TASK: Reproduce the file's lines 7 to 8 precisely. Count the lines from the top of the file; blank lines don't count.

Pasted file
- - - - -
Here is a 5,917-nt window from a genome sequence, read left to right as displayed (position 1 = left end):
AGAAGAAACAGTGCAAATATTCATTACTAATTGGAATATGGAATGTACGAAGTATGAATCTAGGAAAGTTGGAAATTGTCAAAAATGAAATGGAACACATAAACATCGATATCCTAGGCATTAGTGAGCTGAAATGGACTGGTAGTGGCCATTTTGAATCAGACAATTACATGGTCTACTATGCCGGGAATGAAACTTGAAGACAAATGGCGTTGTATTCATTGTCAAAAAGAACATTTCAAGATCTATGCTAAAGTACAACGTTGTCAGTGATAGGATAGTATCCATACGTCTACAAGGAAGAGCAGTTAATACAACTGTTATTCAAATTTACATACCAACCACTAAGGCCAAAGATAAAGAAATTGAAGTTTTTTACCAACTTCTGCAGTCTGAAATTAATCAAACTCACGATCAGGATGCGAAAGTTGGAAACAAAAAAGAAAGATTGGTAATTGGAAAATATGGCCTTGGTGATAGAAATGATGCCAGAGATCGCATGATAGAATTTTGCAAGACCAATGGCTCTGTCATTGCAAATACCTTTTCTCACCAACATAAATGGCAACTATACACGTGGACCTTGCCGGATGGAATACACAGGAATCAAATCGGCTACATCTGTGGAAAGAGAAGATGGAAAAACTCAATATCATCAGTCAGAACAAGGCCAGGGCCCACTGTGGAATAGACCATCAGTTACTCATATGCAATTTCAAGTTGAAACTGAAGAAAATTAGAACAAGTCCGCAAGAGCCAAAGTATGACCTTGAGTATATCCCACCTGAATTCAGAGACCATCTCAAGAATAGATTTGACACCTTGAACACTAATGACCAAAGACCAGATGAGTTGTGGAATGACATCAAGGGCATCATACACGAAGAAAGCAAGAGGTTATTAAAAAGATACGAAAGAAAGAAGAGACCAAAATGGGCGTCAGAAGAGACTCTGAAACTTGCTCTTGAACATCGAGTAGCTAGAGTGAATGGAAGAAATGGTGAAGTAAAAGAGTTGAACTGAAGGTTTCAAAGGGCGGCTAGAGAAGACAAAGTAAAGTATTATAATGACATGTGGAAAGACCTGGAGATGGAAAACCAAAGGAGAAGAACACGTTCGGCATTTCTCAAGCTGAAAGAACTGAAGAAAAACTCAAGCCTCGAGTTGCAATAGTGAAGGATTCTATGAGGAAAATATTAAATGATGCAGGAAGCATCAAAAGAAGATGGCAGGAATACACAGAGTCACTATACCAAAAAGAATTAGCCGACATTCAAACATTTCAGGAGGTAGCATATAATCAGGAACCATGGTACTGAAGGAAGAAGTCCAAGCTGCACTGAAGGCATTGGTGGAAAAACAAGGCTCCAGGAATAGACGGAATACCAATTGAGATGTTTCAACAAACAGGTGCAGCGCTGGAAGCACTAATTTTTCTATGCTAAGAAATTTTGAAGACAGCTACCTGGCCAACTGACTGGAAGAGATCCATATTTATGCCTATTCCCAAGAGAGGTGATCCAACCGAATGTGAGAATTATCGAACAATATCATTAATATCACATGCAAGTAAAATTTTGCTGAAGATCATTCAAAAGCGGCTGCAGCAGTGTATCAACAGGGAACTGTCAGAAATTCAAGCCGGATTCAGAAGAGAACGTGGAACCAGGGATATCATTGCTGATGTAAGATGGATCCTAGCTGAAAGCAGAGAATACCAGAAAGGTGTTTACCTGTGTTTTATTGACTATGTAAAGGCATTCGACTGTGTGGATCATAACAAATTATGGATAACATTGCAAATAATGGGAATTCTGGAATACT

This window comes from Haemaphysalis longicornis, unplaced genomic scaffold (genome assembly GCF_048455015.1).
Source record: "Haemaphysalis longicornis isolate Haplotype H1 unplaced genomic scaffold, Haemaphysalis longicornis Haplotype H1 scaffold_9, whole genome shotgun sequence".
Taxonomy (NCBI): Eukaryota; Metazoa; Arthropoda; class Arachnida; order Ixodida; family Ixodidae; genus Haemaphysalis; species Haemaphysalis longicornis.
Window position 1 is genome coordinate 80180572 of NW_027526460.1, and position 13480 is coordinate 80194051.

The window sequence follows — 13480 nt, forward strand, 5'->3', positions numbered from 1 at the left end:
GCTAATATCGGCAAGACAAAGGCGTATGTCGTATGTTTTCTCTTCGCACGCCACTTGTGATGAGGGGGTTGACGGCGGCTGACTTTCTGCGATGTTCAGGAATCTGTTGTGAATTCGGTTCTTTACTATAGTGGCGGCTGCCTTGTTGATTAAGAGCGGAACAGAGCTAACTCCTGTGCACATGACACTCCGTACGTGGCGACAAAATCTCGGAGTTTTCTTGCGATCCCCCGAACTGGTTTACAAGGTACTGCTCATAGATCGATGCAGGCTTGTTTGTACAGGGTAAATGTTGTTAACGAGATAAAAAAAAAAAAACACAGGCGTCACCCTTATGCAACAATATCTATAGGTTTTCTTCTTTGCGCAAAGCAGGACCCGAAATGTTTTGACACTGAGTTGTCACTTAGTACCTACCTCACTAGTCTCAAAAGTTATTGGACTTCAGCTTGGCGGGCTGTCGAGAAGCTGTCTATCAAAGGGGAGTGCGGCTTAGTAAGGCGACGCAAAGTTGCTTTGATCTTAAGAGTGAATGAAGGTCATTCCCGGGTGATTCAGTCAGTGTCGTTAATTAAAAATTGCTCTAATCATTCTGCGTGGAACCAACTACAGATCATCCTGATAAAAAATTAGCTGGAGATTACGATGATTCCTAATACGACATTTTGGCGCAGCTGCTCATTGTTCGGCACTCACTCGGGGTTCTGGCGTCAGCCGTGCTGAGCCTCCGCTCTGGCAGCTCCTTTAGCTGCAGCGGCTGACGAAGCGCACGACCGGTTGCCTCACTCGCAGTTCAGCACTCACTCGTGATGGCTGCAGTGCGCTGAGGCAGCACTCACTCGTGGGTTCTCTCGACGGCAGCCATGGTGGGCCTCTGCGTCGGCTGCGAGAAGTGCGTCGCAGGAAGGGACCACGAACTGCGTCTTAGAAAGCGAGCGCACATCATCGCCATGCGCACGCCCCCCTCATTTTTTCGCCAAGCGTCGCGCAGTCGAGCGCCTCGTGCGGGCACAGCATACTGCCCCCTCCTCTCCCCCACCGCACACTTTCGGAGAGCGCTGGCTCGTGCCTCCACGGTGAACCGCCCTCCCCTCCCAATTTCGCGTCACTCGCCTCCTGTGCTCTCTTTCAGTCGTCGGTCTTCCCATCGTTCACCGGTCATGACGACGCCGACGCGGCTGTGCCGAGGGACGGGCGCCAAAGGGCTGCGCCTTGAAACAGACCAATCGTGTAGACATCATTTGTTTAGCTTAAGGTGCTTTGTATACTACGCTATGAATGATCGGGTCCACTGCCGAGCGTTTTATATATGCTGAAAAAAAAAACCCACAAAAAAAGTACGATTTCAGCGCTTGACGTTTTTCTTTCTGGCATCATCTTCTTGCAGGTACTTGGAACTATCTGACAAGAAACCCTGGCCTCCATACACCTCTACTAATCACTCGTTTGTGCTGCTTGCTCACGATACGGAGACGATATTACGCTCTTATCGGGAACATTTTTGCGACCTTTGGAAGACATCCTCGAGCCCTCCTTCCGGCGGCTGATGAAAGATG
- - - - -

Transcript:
The window sequence follows — 13480 nt, forward strand, 5'->3', positions numbered from 1 at the left end:
GCTAATATCGGCAAGACAAAGGCGTATGTCGTATGTTTTCTCTTCGCACGCCACTTGTGATGAGGGGGTTGACGGCGGCTGACTTTCTGCGATGTTCAGGAATCTGTTGTGAATTCGGTTCTTTACTATAGTGGCGGCTGCCTTGTTGATTAAGAGCGGAACAGAGCTAACTCCTGTGCACATGACACTCCGTACGTGGCGACAAAATCTCGGAGTTTTCTTGCGATCCCCCGAACTGGTTTACAAGGTACTGCTCATAGATCGATGCAGGCTTGTTTGTACAGGGTAAATGTTGTTAACGAGATAAAAAAAAAAAAACACAGGCGTCACCCTTATGCAACAATATCTATAGGTTTTCTTCTTTGCGCAAAGCAGGACCCGAAATGTTTTGACACTGAGTTGTCACTTAGTACCTACCTCACTAGTCTCAAAAGTTATTGGACTTCAGCTTGGCGGGCTGTCGAGAAGCTGTCTATCAAAGGGGAGTGCGGCTTAGTAAGGCGACGCAAAGTTGCTTTGATCTTAAGAGTGAATGAAGGTCATTCCCGGGTGATTCAGTCAGTGTCGTTAATTAAAAATTGCTCTAATCATTCTGCGTGGAACCAACTACAGATCATCCTGATAAAAAATTAGCTGGAGATTACGATGATTCCTAATACGACATTTTGGCGCAGCTGCTCATTGTTCGGCACTCACTCGGGGTTCTGGCGTCAGCCGTGCTGAGCCTCCGCTCTGGCAGCTCCTTTAGCTGCAGCGGCTGACGAAGCGCACGACCGGTTGCCTCACTCGCAGTTCAGCACTCACTCGTGATGGCTGCAGTGCGCTGAGGCAGCACTCACTCGTGGGTTCTCTCGACGGCAGCCATGGTGGGCCTCTGCGTCGGCTGCGAGAAGTGCGTCGCAGGAAGGGACCACGAACTGCGTCTTAGAAAGCGAGCGCACATCATCGCCATGCGCACGCCCCCCTCATTTTTTCGCCAAGCGTCGCGCAGTCGAGCGCCTCGTGCGGGCACAGCATACTGCCCCCTCCTCTCCCCCACCGCACACTTTCGGAGAGCGCTGGCTCGTGCCTCCACGGTGAACCGCCCTCCCCTCCCAATTTCGCGTCACTCGCCTCCTGTGCTCTCTTTCAGTCGTCGGTCTTCCCATCGTTCACCGGTCATGACGACGCCGACGCGGCTGTGCCGAGGGACGGGCGCCAAAGGGCTGCGCCTTGAAACAGACCAATCGTGTAGACATCATTTGTTTAGCTTAAGGTGCTTTGTATACTACGCTATGAATGATCGGGTCCACTGCCGAGCGTTTTATATATGCTGAAAAAAAAAACCCACAAAAAAAGTACGATTTCAGCGCTTGACGTTTTTCTTTCTGGCATCATCTTCTTGCAGGTACTTGGAACTATCTGACAAGAAACCCTGGCCTCCATACACCTCTACTAATCACTCGTTTGTGCTGCTTGCTCACGATACGGAGACGATATTACGCTCTTATCGGGAACATTTTTGCGACCTTTGGAAGACATCCTCGAGCCCTCCTTCCGGCGGCTGATGAAAGATG